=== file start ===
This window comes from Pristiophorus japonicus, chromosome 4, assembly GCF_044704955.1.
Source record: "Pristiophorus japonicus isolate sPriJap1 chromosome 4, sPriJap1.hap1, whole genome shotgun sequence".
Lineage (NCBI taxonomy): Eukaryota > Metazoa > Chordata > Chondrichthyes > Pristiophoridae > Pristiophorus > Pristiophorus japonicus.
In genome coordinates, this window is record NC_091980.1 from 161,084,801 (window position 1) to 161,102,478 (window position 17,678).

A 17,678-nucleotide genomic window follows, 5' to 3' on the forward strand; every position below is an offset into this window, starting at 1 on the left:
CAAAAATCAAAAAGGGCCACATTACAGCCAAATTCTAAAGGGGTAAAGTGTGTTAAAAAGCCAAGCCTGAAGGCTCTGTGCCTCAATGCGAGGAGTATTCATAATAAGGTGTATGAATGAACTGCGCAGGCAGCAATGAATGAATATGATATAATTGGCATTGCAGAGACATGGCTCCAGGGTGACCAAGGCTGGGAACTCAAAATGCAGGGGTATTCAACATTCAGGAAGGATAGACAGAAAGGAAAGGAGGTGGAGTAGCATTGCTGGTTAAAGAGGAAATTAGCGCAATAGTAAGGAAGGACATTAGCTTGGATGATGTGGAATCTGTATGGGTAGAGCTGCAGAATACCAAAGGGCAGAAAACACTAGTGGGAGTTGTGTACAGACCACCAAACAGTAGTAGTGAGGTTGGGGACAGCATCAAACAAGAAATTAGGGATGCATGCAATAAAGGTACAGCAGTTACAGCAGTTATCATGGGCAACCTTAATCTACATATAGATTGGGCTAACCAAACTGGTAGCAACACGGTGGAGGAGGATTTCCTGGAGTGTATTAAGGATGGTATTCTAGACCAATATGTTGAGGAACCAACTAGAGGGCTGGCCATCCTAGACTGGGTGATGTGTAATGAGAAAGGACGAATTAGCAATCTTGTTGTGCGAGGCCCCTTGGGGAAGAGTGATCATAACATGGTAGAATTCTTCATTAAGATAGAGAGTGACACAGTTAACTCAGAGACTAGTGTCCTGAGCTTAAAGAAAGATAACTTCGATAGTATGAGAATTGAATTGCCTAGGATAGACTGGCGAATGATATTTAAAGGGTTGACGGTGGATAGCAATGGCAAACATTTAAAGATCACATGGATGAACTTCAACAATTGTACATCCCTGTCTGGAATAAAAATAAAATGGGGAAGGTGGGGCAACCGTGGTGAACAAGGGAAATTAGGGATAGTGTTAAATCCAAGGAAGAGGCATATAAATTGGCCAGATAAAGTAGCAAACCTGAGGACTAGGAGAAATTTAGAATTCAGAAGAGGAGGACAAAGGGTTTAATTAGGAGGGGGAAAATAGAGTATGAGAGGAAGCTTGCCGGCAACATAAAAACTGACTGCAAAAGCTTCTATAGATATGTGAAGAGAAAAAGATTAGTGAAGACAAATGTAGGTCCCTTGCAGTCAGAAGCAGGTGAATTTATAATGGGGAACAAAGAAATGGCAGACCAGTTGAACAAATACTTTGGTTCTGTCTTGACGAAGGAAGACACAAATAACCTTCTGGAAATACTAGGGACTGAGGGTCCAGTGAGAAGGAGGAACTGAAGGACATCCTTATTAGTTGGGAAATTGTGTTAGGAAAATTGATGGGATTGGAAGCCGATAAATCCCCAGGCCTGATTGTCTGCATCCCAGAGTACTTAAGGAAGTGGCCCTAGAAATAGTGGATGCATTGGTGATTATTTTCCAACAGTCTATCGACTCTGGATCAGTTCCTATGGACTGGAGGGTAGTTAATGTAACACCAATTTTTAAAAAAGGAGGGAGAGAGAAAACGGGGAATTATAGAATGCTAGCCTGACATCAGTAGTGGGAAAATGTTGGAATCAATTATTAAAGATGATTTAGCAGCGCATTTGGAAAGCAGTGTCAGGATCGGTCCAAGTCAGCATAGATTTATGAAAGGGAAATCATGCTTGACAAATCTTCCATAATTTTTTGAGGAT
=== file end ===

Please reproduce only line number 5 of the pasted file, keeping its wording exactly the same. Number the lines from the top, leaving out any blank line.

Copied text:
A 17,678-nucleotide genomic window follows, 5' to 3' on the forward strand; every position below is an offset into this window, starting at 1 on the left: